Respect for Instructors and Senior Students – Look, it’s awesome when you’ve got an instructor who you can consider as a friend, but always keep in mind when and where that kind of behaviour is appropriate. On the mats, he should be considered your instructor first and foremost. It’s one thing if they encourage the class to be a little less rigid, but don’t go assuming that means you can goof off. Your instructor has earned the right to share their knowledge, so be thankful that they’re willing to share it with you by being gracious and trying your best to absorb it all. As for Senior students, the same applies. They’ve bled and sweated on the mats more than you have, so instead of trying to take them out every time you roll in order to prove something to yourself, try learning from their experiences. Because one day, you’ll end up in the same place.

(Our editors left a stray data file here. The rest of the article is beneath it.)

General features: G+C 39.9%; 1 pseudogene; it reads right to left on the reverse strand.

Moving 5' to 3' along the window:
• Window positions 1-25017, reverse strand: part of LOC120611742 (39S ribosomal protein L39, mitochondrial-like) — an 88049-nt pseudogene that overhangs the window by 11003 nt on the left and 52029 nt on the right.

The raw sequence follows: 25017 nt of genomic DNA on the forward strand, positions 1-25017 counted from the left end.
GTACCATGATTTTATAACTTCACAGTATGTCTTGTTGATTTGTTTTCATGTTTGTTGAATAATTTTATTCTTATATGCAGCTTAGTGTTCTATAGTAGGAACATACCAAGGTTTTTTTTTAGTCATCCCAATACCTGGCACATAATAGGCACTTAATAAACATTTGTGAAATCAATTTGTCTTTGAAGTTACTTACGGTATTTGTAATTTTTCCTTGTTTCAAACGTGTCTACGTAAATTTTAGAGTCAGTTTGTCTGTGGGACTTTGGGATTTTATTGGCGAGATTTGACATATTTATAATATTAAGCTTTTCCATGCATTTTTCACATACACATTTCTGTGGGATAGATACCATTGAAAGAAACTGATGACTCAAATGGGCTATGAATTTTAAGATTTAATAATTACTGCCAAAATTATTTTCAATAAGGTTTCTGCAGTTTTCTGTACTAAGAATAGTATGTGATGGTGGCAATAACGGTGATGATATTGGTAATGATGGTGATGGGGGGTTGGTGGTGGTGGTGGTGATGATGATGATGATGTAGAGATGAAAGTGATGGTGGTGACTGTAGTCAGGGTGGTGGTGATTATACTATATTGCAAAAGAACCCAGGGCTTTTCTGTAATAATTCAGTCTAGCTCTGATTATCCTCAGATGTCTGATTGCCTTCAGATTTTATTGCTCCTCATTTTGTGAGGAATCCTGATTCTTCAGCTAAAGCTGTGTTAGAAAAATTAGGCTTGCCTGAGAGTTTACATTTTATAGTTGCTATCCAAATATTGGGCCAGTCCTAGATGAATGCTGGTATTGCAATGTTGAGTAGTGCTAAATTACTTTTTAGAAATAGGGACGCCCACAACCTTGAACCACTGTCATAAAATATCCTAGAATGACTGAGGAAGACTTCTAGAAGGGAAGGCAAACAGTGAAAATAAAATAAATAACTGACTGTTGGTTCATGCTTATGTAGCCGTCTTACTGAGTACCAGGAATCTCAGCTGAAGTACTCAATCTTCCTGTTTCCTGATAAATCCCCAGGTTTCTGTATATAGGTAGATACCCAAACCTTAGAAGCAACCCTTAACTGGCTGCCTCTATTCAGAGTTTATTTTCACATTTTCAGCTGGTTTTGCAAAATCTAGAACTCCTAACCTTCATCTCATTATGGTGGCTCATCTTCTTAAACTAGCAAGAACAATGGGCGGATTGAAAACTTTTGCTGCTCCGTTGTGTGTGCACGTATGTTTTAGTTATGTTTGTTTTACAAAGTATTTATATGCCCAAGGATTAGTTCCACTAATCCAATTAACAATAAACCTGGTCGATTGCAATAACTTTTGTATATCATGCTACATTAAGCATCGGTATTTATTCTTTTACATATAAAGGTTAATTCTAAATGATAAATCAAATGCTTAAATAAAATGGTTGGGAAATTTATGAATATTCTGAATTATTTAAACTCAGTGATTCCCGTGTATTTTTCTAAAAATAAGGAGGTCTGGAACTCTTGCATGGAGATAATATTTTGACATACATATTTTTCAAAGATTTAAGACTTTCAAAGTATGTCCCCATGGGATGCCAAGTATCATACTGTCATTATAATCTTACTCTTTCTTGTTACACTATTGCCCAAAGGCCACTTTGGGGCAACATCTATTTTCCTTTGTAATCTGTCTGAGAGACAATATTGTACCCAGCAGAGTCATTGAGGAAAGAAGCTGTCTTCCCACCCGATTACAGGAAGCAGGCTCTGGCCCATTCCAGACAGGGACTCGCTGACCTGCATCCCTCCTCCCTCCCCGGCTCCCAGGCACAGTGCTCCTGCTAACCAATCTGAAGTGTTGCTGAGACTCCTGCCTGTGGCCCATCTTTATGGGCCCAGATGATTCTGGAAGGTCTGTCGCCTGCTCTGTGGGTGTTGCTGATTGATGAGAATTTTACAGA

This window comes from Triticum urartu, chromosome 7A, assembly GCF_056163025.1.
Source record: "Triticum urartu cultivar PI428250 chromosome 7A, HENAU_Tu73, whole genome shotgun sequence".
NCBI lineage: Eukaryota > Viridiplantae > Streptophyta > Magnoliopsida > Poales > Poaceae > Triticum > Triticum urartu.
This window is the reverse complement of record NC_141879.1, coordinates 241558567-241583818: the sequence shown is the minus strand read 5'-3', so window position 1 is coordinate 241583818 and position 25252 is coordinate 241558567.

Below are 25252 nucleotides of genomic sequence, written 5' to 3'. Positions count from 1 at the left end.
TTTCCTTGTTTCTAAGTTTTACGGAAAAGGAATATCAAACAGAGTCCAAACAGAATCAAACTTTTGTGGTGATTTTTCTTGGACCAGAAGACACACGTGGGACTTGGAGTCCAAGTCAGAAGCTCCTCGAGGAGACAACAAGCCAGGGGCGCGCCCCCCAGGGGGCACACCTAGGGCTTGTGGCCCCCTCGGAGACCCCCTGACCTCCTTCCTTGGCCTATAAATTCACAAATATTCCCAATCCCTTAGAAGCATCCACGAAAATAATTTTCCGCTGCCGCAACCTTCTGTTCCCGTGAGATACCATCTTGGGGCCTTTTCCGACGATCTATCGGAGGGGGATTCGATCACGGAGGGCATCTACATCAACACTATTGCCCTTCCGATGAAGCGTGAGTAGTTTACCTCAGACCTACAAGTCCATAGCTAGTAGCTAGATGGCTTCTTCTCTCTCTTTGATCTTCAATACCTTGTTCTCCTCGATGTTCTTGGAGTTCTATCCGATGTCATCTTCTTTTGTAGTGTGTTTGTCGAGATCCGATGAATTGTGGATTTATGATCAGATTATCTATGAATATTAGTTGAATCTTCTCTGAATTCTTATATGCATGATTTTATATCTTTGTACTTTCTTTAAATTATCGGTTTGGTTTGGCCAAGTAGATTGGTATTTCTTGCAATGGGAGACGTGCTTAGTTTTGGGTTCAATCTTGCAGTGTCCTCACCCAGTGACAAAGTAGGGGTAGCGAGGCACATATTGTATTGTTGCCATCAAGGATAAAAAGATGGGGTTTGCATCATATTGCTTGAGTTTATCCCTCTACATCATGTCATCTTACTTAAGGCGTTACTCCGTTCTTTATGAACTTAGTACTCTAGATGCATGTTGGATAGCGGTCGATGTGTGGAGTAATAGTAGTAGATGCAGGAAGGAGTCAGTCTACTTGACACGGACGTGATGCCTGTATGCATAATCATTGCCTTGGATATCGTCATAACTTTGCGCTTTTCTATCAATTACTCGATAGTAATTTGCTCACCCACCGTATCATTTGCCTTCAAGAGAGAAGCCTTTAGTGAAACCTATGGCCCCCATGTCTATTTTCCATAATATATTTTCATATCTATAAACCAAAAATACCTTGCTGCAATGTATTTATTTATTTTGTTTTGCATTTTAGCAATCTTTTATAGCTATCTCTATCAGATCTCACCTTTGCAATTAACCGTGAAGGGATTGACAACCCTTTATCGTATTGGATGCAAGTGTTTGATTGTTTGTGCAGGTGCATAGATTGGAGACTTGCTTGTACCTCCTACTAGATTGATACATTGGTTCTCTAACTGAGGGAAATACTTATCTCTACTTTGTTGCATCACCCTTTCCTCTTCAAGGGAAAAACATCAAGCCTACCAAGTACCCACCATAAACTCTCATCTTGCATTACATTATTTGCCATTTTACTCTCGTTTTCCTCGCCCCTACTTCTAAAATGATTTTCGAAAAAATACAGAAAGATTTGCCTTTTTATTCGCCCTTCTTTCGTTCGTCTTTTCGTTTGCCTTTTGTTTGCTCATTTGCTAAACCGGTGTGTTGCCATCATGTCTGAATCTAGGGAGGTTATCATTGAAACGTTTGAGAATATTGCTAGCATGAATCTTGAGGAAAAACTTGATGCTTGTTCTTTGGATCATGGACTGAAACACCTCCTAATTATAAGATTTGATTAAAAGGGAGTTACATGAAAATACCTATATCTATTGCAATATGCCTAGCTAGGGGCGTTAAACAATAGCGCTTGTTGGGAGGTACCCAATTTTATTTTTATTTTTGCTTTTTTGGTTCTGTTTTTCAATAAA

Respect for Fellow Students – Now, this one is interesting. No matter where you train and who you train with, there will always be a hierarchy and/or people you don’t want to train with. We’ve all either heard the horror stories and/or experienced them firsthand. The guys who think they’re “Too Good” to help the newbies. (Guess what? It wasn’t that long ago that you were just like them. If you’re so good, then why don’t you prove it by helping the new guys.) The guys that always talk trash even though they themselves need a lot of work. (The amount of time you waste talking trash should be used to train more. That way, you might actually be able to back up your own hype.) The guys that always go 1000% during drills/rolling like it was the Worlds. (How are you and you're training partners supposed to improve if all you‘re trying to do/thinking about it is smashing your training partners? You can‘t really improve your “flow“ if all you‘re doing is “smashing”.) The guys that come to class stinking like ass. (Wash yourself. Wash your Gi. Wash all your gear. REPEAT. Always repeat.) The guys who cut everyone with their unclipped finger & toe nails. (There are WAY TOO MANY pathogens that can enter the body due to a cut. Would you want someone to interfere with your training and life by cutting you on the mats? No? Then keep your nails PROPERLY trimmed. Jagged edges do the same thing.) The guys who don’t bother learning self-control and “spaz out” every time they roll. (RELAX~!!! How do you expect to learn anything is you don‘t focus?) So on and so forth. Even though BJJ is an “individual” sport/style, it doesn’t mean you’re in it alone.